Study of Chinese Language Gaining Ground in US

May 14, 2019  By Liu Yinmeng  Editor: Ling Xiao
Leah Markworth, a ninth-grade student from Mission Bay High School, performs a selection from the classic Beijing opera The Drunken Beauty during the 12th annual National Chinese Language Conference in San Diego on Friday. [For China Daily/Liu Yinmeng]


It was Leah Markworth's parents who decided she would attend a bilingual public school program. She ended up enrolling in an Mandarin immersion program in San Diego, California, where she started learning Chinese in first grade.
As Leah, now 15, delved deeper into the language, her entire family developed a keen interest in Chinese culture while she is thinking of a career in international relations.
"I don't even know who I would be right now without Chinese. I've gotten so many opportunities to perform and to travel, and to talk to so many new people," the ninth grader from Mission Bay High School told China Daily after her performance in Beijing Opera during the 12th annual National Chinese Language Conference, which took place from May 9 to May 11.
The largest annual gathering in the US of Chinese-language practitioners is organized by the College Board and Asia Society in collaboration with Confucius Institute Headquarters. It saw the attendance this year of more than 1,300 participants from 44 states and Washington DC, as well as seven other countries.
A good understanding of the Chinese language helps US students become competitive in schools and careers in an increasingly interdependent global society, the organizers and participants at the conference said.
"The global education makes us better understand the importance of Chinese-language education. It reveals the pursuit of the equality and justice, tolerance and innovation, diversity and mutual respect," said Ma Jianfei, deputy chief executive of Confucius Institute Headquarters and vice-chairman and secretary-general of the international society for Chinese Language Teaching, during his opening remarks on Friday.
"The Confucius Institute is a model of international education partnership. It illustrates the concept of global education," he added.
"The Confucius Institute Headquarters will ensure each Confucius Institute continues to follow the educational mission; cherish the academic tradition of host countries and global educational concept; respect the autonomy of the host educational institutions; keep open and transparent, comply with the law, regulations and policies; continue to serve people around the world with the highest quality of Chinese-language educational offerings, and continue to make contributions to advance the global education," he continued.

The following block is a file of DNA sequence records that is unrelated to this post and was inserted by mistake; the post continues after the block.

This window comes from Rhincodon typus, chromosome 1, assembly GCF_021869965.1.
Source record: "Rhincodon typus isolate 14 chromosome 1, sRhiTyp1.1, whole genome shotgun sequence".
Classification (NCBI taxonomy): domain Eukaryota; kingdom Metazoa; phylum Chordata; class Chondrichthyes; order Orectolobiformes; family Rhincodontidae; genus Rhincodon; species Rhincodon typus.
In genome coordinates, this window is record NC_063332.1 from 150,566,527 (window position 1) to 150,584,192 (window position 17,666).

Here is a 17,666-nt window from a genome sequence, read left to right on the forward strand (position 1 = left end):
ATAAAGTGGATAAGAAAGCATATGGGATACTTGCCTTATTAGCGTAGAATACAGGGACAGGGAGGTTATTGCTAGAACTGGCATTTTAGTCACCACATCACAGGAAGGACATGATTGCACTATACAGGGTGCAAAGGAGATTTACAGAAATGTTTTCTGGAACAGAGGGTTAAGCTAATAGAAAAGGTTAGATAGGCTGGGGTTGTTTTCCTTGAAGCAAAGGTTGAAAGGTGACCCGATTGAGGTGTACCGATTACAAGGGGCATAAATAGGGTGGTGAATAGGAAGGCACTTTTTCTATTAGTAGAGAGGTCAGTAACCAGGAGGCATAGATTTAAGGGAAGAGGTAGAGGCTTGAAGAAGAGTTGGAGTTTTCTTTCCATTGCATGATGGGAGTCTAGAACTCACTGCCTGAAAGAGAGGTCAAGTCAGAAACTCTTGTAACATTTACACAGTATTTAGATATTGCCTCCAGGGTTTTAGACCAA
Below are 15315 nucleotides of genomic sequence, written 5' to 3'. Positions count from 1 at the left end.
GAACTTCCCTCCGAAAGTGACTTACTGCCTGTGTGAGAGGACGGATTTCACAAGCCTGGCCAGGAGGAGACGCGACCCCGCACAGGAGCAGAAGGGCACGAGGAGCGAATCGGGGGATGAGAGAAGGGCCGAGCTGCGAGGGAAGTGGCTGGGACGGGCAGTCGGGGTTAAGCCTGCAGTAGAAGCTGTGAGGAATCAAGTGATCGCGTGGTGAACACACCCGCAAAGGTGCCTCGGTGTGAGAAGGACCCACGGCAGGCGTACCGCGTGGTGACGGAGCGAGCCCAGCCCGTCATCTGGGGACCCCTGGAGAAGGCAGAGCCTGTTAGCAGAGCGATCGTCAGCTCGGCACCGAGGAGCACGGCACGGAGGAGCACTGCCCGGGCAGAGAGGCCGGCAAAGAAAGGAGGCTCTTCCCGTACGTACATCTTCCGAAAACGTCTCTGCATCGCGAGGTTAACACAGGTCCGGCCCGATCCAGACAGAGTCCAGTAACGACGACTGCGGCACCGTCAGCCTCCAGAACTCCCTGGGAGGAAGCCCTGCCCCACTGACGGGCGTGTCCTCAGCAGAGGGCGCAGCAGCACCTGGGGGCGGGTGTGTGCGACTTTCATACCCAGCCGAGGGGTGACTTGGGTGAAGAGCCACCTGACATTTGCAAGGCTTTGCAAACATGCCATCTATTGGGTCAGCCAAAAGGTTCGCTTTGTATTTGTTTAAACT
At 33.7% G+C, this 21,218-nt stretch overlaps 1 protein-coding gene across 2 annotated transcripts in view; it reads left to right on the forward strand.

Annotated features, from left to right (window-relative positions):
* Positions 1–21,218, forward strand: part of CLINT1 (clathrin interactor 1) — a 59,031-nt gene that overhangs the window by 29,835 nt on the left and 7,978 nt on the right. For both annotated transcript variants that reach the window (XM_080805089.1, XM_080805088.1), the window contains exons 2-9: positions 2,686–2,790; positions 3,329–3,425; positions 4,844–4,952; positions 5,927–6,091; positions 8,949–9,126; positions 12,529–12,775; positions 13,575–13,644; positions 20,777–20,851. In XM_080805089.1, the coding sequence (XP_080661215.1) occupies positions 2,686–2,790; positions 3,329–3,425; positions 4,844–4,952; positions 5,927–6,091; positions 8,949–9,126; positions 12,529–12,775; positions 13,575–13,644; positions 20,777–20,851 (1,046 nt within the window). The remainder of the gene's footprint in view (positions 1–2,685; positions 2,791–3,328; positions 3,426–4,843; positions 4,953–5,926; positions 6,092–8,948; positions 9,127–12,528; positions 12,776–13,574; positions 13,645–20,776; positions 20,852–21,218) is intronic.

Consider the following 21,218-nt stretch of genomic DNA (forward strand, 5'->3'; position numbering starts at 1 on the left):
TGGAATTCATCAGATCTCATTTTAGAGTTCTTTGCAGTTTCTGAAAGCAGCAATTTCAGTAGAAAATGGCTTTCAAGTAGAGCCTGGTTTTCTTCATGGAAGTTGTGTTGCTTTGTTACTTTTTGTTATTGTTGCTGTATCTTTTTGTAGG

Expanding on Ma's comments, Anthony Jackson, vice-president of education at Asia Society, said that exposing oneself to the differences between cultures at an early age helps prepare children to become successful global citizens in a multicultural society.
"Global education to me is the way in which we address the kind of factionalism, and sort of the difficulties that we are having in this country and around the world, in being able to relate to each other on ethnic, racial and religious grounds," Jackson said.
In an increasingly interdependent global society, Mandarin, spoken by over 1 billion people across the globe, almost one-fifth of the world's total population, has continued to flourish among American students.
John D'Andrea, world languages specialist and a former Chinese teacher from the Tucson Unified School District in Arizona, said he feel it's very important for students to grasp the understanding of another culture in a state where a second language is not a prerequisite for graduating high school.
"I think American students are interested in China; they just need encouragement to understand the language and understand the culture of the people," he said.
According to China's Ministry of Education, 489,200 international students chose to study in China in 2017, an increase of over 10 percent from 2016.
The 2017 National K-12 Foreign Language Enrollment Survey, published by American Councils for International Education, indicated that there were 227,086 Chinese learners across the formal US education system, making it the third most popular language being studied.
Chinese trailed far behind Spanish, which saw the enrollment of 7.36 million students, and French, which attracted 1.29 million students.
The survey noted that 17 percent of schools reported to be teaching Chinese said they conduct assessments of students' proficiency in the language.
D'Andrea, who majored in Chinese in the 1970s after being influenced by US President Nixon's opening of US-China relations, said, "We need to be constantly connecting with China, period. You've got one-fifth of the world's population, for crying out loud. We need to pay attention, and we can learn from each other," D'Andrea added.
Linda Liu, vice-president, international at the College Board, said teachers shoulder the responsibility of imparting knowledge, but also the important role of guiding the students of today, especially the Generation Z students, who grew up in an increasingly globalized society, to develop a multicultural perspective of the world.
"I would love to have this audience make sure you remember that you are also ambassadors for global education, for learning of Chinese," she said.
In addition to Chinese, Leah is also taking lessons in Spanish, and she's going to live in Germany next year. Having four languages would help her become a bridge in connecting people, she said.
"I think in today's society, there's a lot of discrimination about people you don't necessarily know a lot about. So if we all were introduced to another culture, the world would be so much more connected," she said.

 

(Source: China Daily)

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